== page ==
the zen of slow walking
With Labor Day approaching, we initially planned to take advantage of our first long weekend in DC to go hiking in Shenandoah National Park. Given the 100-degree heat this past week, however, we’ve thought better of it. Hiking, as we discovered to our chagrin a couple of months ago, is not Munchkin’s strong suit anyway.
We spent a good part of our home leave out on the trails in Idaho. Whereas S would typically hike ahead, carrying Junebug, D walked at Munchkin’s pace, enduring a litany of complaints along the way. Munchkin’s belly was too hot to walk. His energy too low. His legs too tired, or too short, or too itchy from mosquito bites. All of this within minutes of setting foot on the trail, even on the flattest and easiest of walks.
Sometimes Munchkin would find a burst of energy, or D would motivate him into trying to catch up with S, but these moments of brisk hiking would usually end badly. Munchkin is prone to distraction, and more often than not would wind up tripping on a root or loose rock. Naturally, the bumps and bruises thus acquired did not make hiking seem any more appealing to the little man.
To be fair to Munchkin, his complaints only accumulated in one direction – when we were hiking out. As soon as we would reach our turnaround point, however, a switch would flip. The knowledge that the car, snacks, and videos awaited and that we would soon be heading home always rejuvenated his spirits. Munchkin would walk nicely instead of stalling, or hold D’s hand and take turns telling tall tales, taking the classic fables that D related and creating fantastic riffs on them. If only we could figure out how to hike back to the car in both directions, we’d be golden.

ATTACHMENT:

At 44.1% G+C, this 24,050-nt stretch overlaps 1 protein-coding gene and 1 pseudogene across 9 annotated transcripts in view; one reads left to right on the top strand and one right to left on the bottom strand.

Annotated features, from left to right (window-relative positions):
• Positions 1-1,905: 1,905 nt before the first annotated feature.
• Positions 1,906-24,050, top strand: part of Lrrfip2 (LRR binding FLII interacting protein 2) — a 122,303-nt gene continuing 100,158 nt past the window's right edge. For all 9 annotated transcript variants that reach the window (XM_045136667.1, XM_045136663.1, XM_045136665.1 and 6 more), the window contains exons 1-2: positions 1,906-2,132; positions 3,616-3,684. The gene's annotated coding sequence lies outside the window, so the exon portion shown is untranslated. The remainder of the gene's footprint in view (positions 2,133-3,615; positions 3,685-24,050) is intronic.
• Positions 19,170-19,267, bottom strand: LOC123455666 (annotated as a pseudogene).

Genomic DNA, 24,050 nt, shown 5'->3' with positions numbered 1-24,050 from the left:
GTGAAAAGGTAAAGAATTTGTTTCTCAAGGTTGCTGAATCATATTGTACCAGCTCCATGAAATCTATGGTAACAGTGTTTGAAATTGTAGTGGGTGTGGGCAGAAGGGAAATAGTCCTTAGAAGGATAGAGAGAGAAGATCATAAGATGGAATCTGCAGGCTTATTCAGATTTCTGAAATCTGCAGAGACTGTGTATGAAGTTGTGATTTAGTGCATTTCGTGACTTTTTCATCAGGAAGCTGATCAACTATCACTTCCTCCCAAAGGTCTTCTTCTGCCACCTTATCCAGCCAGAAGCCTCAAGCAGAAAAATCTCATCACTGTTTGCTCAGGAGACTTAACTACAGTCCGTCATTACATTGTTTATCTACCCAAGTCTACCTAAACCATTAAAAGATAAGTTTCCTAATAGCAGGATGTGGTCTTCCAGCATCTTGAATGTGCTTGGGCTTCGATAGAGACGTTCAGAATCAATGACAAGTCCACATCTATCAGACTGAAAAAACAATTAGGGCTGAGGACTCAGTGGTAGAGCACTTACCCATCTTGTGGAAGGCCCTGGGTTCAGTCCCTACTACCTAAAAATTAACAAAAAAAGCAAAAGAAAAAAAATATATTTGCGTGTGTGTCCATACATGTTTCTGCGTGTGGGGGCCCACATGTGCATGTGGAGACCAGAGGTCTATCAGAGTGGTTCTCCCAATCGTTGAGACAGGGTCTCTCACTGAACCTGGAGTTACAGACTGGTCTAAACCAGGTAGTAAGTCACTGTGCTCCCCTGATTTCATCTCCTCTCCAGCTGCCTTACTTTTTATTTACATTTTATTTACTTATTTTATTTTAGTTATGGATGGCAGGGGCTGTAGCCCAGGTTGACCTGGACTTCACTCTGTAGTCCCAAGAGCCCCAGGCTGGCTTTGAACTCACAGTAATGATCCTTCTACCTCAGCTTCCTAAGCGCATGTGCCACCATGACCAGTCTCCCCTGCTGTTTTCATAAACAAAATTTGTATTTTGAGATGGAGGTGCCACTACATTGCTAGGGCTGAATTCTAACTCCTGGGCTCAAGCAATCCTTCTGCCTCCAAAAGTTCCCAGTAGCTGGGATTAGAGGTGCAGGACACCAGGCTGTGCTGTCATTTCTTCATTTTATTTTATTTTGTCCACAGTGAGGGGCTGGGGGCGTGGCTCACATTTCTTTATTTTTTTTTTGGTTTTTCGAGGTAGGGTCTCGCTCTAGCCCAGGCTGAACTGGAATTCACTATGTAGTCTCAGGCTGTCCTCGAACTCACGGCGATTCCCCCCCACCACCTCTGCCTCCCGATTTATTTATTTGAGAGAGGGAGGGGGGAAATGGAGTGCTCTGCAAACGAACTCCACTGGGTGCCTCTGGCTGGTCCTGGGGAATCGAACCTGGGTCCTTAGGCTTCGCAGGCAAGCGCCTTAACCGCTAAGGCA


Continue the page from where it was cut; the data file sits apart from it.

We still hope to make it out to the Shenandoah’s Blue Ridge Mountains once the heat subsides in the fall. By then Munchkin will be closing in on his fifth birthday and – after several months of sucking DC pavement – might be more appreciative of the opportunity to take a quiet stroll in the woods.